Electromigration effects on subsurface ionic transport: Numerical modeling and its implications for geological carbon storage

Reactive transport modeling is essential for the analysis and description of modern surface energy systems. Applications such as geological carbon storage and geothermal energy production often involve ionic species in transport processes and chemical reactions. However, current modeling frequently neglects the electromigration effect, which can significantly influence ionic transport. In this dissertation, a computational framework is developed to incorporate electromigration effects into reactive transport modeling, with a particular focus on its application in geological carbon storage. Major effects include the Coulomb effects due to electroneutral diffusive flux and electrical double layer effects in charged nanopores are investigated. For Coulomb effects, the electroneutral Nernst–Planck formulation is employed. Despite its successful application, this formulation lacks a rigorous theoretical basis and introduces great numerical complexity. Therefore, a novel dimensionless number is proposed to quantify its deviation from traditional Fickian diffusion, and thermodynamic consistency is proved through the analysis of the extended diffusion coefficient matrix. To address computational challenges, a numerical scheme that ensures stability and maintains linear efficiency is proposed. discussing both temporal and spatial discretization strategies. With the proposed scheme, numerical results considering Coulomb effects show distinct deviations from current simulations in convective dissolution modeling. For electrical double layer effects, a linear, unconditionally energy-stable numerical scheme for the Poisson-Nernst-Planck equations is proposed. This scheme, derived from a gradient-flow formulation and energy factorization approach, offers a promising method for simulating complex transport phenomena in charged systems. By integrating this scheme with the conventional reactive transport model, the impact of the electrical double layer on transport processes associated with geological carbon storage is examined at the pore scale.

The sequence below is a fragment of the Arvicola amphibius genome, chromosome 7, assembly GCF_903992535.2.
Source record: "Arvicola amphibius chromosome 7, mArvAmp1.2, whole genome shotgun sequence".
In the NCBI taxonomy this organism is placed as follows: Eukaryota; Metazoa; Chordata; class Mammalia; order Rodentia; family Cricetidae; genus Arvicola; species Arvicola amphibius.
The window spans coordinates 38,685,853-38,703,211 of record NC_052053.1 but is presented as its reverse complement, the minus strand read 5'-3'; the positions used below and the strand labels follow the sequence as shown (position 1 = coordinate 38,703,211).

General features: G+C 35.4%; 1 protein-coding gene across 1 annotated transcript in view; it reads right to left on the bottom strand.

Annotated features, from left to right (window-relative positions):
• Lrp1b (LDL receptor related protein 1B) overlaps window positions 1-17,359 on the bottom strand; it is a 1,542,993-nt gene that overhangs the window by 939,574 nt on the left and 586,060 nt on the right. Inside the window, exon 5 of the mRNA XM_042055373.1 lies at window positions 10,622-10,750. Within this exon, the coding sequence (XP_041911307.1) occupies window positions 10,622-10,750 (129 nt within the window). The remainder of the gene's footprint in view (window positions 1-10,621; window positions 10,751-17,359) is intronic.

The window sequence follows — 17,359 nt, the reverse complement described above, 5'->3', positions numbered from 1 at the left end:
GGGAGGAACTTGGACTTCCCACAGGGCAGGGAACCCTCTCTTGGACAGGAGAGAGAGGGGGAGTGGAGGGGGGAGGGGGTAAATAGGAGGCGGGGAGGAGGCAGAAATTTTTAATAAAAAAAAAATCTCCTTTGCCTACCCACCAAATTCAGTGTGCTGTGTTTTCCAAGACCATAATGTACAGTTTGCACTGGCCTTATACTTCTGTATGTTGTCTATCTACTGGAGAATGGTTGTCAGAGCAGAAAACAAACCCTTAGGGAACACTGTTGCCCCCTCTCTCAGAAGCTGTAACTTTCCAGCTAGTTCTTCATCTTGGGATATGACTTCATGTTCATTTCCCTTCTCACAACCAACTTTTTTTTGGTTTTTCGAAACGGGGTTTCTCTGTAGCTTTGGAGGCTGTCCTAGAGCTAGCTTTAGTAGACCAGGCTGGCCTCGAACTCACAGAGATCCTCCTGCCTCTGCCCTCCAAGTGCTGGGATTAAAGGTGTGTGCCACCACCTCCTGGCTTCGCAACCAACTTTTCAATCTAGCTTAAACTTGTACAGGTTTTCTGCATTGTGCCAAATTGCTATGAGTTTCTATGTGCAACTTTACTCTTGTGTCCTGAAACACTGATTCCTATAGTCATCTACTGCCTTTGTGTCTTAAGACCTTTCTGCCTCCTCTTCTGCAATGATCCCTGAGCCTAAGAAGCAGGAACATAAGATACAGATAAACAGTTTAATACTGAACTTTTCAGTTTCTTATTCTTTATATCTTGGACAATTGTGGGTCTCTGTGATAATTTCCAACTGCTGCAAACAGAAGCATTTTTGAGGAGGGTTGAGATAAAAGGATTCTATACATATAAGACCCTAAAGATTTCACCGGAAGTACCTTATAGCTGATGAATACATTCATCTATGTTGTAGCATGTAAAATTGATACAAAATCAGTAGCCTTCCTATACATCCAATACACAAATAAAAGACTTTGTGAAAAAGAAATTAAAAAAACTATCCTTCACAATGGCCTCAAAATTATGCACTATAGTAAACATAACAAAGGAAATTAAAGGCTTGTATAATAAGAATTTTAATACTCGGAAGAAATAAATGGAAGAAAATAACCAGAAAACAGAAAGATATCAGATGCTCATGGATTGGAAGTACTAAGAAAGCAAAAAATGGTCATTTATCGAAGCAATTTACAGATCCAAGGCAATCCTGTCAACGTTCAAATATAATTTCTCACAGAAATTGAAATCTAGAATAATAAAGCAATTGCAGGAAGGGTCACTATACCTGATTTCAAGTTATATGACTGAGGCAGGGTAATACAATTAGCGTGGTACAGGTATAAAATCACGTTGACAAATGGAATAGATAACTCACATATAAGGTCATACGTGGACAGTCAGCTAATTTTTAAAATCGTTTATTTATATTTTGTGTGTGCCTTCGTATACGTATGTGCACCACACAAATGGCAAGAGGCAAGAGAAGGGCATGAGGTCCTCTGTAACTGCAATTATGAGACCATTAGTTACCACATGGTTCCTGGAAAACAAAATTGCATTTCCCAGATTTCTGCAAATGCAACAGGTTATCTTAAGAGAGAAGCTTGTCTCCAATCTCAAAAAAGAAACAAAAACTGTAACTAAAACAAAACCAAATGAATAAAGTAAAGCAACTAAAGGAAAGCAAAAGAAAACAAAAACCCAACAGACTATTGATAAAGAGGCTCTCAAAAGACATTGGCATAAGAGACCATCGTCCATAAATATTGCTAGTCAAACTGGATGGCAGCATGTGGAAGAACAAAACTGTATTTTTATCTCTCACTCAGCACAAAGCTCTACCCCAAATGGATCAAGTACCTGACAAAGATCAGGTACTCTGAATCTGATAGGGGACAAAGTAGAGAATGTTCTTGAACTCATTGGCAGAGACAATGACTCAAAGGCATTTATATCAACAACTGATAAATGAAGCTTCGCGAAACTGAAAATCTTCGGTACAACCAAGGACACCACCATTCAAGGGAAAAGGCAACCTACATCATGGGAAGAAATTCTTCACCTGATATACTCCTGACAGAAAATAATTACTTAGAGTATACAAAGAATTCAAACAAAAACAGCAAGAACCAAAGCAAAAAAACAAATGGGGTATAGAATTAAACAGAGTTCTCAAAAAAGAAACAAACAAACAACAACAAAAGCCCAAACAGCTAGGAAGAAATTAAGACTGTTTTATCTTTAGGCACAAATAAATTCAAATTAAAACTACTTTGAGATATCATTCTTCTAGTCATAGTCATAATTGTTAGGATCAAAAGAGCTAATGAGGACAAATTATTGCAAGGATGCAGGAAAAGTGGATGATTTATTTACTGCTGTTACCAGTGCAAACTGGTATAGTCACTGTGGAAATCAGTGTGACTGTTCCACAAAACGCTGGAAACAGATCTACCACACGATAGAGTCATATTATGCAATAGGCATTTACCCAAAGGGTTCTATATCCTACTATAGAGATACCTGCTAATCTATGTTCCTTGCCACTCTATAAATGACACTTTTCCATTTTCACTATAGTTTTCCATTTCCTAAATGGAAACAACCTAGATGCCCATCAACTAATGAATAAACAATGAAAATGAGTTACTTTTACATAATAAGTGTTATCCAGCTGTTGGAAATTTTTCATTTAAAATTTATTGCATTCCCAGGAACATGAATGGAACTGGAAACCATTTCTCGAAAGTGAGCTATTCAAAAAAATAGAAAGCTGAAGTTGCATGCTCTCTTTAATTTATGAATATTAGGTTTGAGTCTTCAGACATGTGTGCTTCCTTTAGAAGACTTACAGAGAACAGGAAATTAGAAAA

ErSE Ph.D Candidate Tian Qiao, Supervised by Prof. Shuyu Sun

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08 Sep, 2024
04:00 PM - 05:00 PM
Al-Jazri Building (Bldg. 4), Room 5220